https://modernsurvivalblog.com/alternative-energy/battery-state-of-charge-chart/

And there is a table showing that 10% battery capacity for a 12v lead-acid battery is at 11.51 volts. Of course the 11.51v is with no load, with a C/10 or whatever load, a battery at 10% will be meaningfully lower than 11.5v.

I'm not trying to argue, this is how I have always seen batteries rated. It's good to make sure we both are using the right terms and math!
 

DrHenley

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Again, they reference the cutoff voltage, and here note it is 10.0v for a 12v lead-acid battery. I can assure you 10.0v does not have 20 nor 50% capacity left over.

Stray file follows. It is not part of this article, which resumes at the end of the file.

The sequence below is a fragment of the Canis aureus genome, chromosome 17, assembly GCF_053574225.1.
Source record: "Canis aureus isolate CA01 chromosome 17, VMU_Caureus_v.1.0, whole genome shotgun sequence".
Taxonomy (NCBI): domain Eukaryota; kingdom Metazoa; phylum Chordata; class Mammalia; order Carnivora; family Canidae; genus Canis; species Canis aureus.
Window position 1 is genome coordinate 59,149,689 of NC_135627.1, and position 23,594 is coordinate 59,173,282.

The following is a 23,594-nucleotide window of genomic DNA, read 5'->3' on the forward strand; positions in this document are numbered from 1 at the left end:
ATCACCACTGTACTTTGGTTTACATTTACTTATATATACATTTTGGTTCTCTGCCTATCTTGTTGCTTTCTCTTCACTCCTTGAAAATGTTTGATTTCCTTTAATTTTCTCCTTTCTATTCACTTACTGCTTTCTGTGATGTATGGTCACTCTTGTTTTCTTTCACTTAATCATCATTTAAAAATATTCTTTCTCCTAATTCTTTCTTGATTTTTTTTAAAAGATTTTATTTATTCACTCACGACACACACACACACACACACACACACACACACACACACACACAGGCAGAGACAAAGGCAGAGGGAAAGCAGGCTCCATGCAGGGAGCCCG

By definition, at the cutoff voltage the Depth of Discharge is 100%. In other words, if you have a 100 amp hour battery, and you have used 100 amp hours, then you have 0 amp hours left at the nominal voltage. Yes it still has some power left in it but no longer at the nominal voltage so it is 0% capacity remaining technically, or 100% DoD.

Depth of Discharge Ratings are about the service life of the battery. If you have a battery that is rated at 100 amp hours and has a service life of 500 cycles at 80% DOD, then you should be able to use 80 amp hours 500 times before it starts to wear out. If you discharge it deeper, you will get fewer cycles. The deeper DoD for AGMs is because they are less prone to sulfation at low voltage.